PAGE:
Peter Rhodes on Spanish revenge, a new job at the Beeb and how the pandemic prevents proper mourning

By Peter Rhodes | Peter Rhodes | Published:

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Safe spacing – funeral in the pandemic

Good to see the BBC has created an appointment to deal with the modern menace of fake news. The job title is Specialist Disinformation Reporter. In every possible sense, you couldn't make it up.

This time last year I was moaning about the open-plan refurbishment of our building-society branch, stripped of counters, screens so that “the details of your financial situation, once whispered in hushed tones through the grille, are now discussed across a table in full view of the waggly-eared citizenry.” Today I can report good news – sort of. Owing to coronavirus, the screens are back. Conversations are again private and hidden from eavesdroppers. And who's paying for this flip-flop approach to interior design? No prizes.

One of the tragedies of this pandemic has been the number of fine men and women who have died without proper recognition. The traditional funeral service with hundreds of well wishers paying their respects has been replaced with a safe-spaced handful of nearest and dearest. Sometimes there are not even enough seats for all family members. The passing of one of the most popular and respected soldiers in my old regiment was marked with little more than a brief email message to his comrades. For him, unlike those who had passed in previous years, there was no guard of honour, no parade, no thunderous wall of sound as dozens of yeomanry soldiers belted out Jerusalem.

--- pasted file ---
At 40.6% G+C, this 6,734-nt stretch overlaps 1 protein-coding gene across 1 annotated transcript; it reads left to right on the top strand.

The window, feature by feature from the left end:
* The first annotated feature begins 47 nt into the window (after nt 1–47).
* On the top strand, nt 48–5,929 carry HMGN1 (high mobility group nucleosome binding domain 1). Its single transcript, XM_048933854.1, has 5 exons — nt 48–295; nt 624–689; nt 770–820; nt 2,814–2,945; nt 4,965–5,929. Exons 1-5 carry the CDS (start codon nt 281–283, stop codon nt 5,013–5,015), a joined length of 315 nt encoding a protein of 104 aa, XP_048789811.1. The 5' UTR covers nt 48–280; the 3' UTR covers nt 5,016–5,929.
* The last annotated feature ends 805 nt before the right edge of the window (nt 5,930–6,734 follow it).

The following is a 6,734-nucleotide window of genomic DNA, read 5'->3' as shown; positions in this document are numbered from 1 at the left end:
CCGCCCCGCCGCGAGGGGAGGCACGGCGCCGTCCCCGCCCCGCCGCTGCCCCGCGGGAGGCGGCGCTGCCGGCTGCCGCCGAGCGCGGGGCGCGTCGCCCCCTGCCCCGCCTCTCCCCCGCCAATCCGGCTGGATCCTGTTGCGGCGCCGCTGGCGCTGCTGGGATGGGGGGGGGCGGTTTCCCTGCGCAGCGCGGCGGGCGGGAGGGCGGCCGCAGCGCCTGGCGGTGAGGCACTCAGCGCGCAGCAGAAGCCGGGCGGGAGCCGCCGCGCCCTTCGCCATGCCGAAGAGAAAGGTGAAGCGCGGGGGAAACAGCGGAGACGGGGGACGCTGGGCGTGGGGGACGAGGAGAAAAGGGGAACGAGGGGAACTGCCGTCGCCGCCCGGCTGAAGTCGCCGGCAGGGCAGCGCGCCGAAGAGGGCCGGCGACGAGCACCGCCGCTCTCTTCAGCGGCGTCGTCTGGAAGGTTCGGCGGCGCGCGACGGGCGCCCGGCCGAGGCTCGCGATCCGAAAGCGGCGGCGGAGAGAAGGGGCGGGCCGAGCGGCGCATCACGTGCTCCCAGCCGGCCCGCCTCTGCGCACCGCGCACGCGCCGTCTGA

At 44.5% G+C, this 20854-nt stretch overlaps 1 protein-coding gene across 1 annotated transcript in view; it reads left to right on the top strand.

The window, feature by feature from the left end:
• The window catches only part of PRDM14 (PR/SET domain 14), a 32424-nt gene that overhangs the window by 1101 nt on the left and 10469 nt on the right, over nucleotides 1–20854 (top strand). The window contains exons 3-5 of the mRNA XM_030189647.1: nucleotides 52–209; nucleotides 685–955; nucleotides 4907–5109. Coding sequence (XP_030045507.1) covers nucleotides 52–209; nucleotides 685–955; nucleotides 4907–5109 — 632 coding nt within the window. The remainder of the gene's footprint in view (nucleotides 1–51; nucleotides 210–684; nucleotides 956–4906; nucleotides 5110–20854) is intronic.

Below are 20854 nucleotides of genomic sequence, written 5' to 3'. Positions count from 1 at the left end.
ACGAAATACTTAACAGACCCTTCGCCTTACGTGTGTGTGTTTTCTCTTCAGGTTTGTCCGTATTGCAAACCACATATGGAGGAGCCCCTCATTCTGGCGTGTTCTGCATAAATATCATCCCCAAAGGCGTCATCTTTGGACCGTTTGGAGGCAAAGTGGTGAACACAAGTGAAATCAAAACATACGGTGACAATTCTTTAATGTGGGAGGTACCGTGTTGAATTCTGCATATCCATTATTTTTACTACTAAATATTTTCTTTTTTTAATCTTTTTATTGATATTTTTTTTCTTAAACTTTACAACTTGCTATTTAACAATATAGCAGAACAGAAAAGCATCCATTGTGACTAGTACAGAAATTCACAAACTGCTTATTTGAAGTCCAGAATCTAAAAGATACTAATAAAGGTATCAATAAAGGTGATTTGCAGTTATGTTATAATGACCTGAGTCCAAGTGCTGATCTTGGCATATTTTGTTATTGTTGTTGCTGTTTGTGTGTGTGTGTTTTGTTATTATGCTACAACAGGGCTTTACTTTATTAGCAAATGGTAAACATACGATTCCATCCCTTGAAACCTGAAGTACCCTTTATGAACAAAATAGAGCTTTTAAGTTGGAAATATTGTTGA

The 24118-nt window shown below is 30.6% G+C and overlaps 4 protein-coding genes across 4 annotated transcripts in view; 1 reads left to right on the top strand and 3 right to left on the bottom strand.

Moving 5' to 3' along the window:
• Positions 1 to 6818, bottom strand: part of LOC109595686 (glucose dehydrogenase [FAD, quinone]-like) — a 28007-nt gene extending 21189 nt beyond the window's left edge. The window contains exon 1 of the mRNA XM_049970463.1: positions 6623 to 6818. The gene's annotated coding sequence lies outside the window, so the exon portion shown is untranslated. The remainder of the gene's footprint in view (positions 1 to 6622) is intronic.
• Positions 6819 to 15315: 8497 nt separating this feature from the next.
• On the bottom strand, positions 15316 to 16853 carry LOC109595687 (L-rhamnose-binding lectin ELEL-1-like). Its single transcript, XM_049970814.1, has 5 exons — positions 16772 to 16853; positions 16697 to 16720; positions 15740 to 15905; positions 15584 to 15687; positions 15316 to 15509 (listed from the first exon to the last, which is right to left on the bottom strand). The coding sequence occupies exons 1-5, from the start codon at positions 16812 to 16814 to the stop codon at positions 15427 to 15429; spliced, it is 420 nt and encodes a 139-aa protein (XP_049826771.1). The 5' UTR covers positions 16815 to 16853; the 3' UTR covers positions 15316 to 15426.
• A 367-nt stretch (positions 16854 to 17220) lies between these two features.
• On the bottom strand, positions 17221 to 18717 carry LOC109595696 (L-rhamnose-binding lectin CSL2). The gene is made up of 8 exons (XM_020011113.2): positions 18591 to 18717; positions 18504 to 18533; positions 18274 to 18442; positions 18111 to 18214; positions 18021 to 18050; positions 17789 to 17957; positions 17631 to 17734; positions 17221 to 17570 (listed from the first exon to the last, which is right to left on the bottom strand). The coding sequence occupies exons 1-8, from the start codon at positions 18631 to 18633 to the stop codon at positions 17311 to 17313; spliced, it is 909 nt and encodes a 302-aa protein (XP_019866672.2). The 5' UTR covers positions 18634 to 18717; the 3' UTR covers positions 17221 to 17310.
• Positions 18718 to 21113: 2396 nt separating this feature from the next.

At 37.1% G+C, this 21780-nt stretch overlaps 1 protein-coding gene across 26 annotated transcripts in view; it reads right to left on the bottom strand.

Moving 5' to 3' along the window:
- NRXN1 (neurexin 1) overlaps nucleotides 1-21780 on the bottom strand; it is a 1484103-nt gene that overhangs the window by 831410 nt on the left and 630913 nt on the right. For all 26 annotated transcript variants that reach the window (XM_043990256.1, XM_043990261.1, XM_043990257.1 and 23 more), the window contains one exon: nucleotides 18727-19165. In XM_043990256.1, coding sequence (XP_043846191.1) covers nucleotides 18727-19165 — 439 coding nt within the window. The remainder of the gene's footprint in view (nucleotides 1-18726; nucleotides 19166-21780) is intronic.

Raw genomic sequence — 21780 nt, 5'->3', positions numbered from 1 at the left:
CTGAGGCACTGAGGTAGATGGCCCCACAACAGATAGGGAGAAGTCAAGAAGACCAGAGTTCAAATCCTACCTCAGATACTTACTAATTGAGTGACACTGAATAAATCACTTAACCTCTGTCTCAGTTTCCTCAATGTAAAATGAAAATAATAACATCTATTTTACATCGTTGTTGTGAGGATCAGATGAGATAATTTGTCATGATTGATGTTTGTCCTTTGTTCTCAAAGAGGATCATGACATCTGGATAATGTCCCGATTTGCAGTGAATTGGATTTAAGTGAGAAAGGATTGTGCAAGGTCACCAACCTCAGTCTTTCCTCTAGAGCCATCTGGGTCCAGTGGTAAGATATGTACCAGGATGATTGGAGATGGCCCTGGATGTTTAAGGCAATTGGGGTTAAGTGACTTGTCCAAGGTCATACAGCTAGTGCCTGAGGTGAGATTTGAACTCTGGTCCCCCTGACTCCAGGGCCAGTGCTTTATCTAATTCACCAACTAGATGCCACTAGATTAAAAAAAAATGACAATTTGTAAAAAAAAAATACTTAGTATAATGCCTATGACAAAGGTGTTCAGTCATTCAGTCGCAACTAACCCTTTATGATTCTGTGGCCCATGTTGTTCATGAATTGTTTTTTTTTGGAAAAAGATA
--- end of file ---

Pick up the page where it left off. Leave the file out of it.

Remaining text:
He had been a lance-sergeant in the Scots Guards and when his term of service ended he joined our Territorial Army signal squadron. I recruited him and it was the best day's work I ever did for the TA. He served for years, rising to become sergeant-major. He was a thorough professional, an inspiration and, like so many old soldiers, he died too young. He would not have wanted me to name him here, so I won't. But I hope one day his comrades will be able to gather and raise a dram in his memory, and to the memory of all the others who have passed from our sight without us having a chance to lower the flag and say goodbye.

Last week's item on a holiday in Menorca in 1976 was a reminder of how blissful the Balearics were before the yobs arrived. Five years later I was sent on an assignment to observe the much-reviled British Youths in Majorca, and what a deeply depressing experience it was. Most decent Brits could only look the other way and pretend this shower had nothing to do with them.

One local boat operator took imaginative revenge on a bunch of troublemakers who had turned his smart cruiser into a litter-strewn, vomit-stained mess and left the boat's WCs in a filthy state. He allowed them to disembark for a swim in a small, secluded creek and then, quite deliberately, discharged his toilets among them. A useful Spanish phrase: Dos pueden jugar a ese juego. Two can play at that game.

Peter Rhodes

By Peter Rhodes

Award-winning columnist and blogger. Keeping an eye on the tribulations and trivia of a fast-changing world


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